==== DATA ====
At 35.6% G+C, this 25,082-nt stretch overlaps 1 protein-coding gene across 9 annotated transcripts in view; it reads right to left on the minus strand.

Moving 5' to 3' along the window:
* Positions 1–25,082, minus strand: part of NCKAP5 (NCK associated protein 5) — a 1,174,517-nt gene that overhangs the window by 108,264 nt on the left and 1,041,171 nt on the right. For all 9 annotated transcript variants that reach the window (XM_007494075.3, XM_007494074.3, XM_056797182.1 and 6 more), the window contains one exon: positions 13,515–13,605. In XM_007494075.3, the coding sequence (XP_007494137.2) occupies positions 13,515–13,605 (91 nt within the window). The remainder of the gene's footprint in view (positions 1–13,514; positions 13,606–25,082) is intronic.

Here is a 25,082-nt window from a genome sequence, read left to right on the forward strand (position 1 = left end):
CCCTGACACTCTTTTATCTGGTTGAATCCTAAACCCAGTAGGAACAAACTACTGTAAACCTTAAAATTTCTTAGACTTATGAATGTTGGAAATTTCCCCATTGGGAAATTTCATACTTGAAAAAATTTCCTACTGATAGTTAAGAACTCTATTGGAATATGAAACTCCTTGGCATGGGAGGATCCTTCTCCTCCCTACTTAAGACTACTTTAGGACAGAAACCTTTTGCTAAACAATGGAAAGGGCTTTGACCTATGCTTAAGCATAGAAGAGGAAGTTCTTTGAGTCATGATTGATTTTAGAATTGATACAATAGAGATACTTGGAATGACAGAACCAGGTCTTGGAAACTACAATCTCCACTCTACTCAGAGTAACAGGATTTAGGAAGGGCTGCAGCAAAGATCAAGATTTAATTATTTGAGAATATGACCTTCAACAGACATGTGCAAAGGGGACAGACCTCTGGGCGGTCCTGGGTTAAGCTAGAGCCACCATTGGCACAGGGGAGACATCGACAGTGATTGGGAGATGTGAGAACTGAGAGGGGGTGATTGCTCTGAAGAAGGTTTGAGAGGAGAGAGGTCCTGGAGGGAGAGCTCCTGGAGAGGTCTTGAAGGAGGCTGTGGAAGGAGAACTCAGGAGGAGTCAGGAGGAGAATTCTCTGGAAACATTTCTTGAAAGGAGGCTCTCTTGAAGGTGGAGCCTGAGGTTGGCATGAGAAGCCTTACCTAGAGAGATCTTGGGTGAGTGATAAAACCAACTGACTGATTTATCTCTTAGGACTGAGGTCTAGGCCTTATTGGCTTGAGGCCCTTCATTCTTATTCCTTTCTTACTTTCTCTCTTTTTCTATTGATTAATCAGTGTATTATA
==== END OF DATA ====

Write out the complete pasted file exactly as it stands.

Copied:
At 35.6% G+C, this 25,082-nt stretch overlaps 1 protein-coding gene across 9 annotated transcripts in view; it reads right to left on the minus strand.

Moving 5' to 3' along the window:
* Positions 1–25,082, minus strand: part of NCKAP5 (NCK associated protein 5) — a 1,174,517-nt gene that overhangs the window by 108,264 nt on the left and 1,041,171 nt on the right. For all 9 annotated transcript variants that reach the window (XM_007494075.3, XM_007494074.3, XM_056797182.1 and 6 more), the window contains one exon: positions 13,515–13,605. In XM_007494075.3, the coding sequence (XP_007494137.2) occupies positions 13,515–13,605 (91 nt within the window). The remainder of the gene's footprint in view (positions 1–13,514; positions 13,606–25,082) is intronic.

Here is a 25,082-nt window from a genome sequence, read left to right on the forward strand (position 1 = left end):
CCCTGACACTCTTTTATCTGGTTGAATCCTAAACCCAGTAGGAACAAACTACTGTAAACCTTAAAATTTCTTAGACTTATGAATGTTGGAAATTTCCCCATTGGGAAATTTCATACTTGAAAAAATTTCCTACTGATAGTTAAGAACTCTATTGGAATATGAAACTCCTTGGCATGGGAGGATCCTTCTCCTCCCTACTTAAGACTACTTTAGGACAGAAACCTTTTGCTAAACAATGGAAAGGGCTTTGACCTATGCTTAAGCATAGAAGAGGAAGTTCTTTGAGTCATGATTGATTTTAGAATTGATACAATAGAGATACTTGGAATGACAGAACCAGGTCTTGGAAACTACAATCTCCACTCTACTCAGAGTAACAGGATTTAGGAAGGGCTGCAGCAAAGATCAAGATTTAATTATTTGAGAATATGACCTTCAACAGACATGTGCAAAGGGGACAGACCTCTGGGCGGTCCTGGGTTAAGCTAGAGCCACCATTGGCACAGGGGAGACATCGACAGTGATTGGGAGATGTGAGAACTGAGAGGGGGTGATTGCTCTGAAGAAGGTTTGAGAGGAGAGAGGTCCTGGAGGGAGAGCTCCTGGAGAGGTCTTGAAGGAGGCTGTGGAAGGAGAACTCAGGAGGAGTCAGGAGGAGAATTCTCTGGAAACATTTCTTGAAAGGAGGCTCTCTTGAAGGTGGAGCCTGAGGTTGGCATGAGAAGCCTTACCTAGAGAGATCTTGGGTGAGTGATAAAACCAACTGACTGATTTATCTCTTAGGACTGAGGTCTAGGCCTTATTGGCTTGAGGCCCTTCATTCTTATTCCTTTCTTACTTTCTCTCTTTTTCTATTGATTAATCAGTGTATTATA